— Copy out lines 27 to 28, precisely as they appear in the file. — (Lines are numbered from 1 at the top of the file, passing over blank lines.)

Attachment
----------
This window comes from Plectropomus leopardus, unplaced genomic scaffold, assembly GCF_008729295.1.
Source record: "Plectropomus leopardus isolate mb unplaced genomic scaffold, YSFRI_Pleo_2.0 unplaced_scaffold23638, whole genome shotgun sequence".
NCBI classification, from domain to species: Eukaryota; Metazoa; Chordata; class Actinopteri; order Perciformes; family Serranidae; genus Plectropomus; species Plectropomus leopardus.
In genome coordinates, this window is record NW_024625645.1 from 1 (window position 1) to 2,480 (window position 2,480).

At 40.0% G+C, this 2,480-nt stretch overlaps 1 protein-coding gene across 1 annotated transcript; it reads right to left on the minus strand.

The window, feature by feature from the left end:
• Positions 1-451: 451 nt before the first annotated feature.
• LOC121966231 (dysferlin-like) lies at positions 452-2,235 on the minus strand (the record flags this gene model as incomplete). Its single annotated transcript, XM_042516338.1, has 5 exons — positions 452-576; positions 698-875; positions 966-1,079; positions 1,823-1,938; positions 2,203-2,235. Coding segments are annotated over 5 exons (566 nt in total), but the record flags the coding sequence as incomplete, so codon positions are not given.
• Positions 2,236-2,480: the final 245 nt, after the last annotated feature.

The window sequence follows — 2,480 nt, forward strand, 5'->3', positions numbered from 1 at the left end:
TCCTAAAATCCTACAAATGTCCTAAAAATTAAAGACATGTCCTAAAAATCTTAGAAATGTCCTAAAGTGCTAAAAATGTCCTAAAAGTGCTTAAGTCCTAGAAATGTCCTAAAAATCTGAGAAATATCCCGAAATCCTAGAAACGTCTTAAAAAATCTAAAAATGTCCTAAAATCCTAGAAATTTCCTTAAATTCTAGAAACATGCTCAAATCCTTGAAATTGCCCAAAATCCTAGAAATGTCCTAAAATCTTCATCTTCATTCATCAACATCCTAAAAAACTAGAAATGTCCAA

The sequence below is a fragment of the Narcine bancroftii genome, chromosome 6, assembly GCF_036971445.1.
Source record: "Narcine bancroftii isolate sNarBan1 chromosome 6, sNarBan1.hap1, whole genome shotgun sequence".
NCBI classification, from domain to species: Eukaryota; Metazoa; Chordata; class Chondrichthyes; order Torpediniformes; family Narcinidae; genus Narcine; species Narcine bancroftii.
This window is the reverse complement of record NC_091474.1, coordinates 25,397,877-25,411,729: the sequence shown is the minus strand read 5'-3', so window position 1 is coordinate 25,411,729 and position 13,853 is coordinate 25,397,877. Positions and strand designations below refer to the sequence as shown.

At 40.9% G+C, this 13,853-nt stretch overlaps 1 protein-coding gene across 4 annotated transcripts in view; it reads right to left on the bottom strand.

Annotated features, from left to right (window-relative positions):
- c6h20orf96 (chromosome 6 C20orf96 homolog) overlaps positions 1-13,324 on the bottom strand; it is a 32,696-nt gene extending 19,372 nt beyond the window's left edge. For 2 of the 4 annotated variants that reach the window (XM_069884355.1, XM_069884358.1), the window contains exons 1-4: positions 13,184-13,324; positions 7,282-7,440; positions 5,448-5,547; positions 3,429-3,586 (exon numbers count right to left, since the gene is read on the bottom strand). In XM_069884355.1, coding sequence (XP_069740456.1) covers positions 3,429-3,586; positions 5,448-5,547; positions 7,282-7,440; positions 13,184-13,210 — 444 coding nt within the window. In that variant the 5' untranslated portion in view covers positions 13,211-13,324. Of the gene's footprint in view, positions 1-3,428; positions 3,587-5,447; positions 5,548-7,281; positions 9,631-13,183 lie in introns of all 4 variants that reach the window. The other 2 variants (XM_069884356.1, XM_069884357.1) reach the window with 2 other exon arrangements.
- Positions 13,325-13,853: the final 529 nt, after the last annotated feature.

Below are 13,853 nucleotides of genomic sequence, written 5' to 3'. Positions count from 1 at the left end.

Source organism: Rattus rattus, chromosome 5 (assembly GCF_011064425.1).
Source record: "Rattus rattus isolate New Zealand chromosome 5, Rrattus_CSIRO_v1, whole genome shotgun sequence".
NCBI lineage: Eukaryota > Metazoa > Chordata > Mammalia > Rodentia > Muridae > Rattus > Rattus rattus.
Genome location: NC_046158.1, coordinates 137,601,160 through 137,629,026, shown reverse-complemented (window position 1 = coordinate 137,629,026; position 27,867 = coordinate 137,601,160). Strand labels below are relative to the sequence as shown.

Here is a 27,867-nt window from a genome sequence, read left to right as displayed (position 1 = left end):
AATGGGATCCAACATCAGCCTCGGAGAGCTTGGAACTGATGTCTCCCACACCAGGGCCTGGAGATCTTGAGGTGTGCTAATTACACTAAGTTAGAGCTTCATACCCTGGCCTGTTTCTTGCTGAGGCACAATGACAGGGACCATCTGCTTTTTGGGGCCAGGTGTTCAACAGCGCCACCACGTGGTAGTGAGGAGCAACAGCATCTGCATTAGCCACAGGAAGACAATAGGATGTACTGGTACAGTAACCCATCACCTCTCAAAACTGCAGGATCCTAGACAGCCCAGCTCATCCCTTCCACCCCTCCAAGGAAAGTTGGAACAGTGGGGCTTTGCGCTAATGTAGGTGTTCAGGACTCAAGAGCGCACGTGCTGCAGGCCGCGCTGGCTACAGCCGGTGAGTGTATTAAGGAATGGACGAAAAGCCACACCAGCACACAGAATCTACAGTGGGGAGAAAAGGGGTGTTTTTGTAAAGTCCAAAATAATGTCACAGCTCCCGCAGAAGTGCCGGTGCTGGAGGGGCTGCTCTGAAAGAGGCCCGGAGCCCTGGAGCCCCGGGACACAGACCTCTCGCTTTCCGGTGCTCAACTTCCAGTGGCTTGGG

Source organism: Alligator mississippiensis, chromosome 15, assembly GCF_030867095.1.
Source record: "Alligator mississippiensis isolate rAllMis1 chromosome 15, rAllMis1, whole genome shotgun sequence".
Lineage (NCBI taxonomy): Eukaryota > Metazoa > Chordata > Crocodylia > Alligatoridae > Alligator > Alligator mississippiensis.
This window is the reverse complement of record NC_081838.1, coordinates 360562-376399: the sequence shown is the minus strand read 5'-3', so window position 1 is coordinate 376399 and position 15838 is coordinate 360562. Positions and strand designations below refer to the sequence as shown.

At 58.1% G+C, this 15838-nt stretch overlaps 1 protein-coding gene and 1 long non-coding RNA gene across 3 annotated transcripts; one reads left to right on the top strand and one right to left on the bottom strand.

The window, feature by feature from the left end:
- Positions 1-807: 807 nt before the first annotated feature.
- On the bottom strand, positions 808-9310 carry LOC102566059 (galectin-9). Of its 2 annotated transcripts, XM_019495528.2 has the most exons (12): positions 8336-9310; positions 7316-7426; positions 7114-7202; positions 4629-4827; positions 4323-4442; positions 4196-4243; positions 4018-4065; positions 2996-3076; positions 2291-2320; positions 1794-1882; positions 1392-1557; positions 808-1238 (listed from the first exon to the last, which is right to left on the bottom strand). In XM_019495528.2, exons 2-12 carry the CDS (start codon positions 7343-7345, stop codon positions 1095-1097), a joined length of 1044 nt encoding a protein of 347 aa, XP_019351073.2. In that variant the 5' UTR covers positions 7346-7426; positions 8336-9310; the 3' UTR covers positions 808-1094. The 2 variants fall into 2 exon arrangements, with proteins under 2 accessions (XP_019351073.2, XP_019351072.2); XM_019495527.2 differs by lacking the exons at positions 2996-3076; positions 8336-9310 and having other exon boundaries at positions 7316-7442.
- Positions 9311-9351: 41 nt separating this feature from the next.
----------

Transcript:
Source organism: Alligator mississippiensis, chromosome 15, assembly GCF_030867095.1.
Source record: "Alligator mississippiensis isolate rAllMis1 chromosome 15, rAllMis1, whole genome shotgun sequence".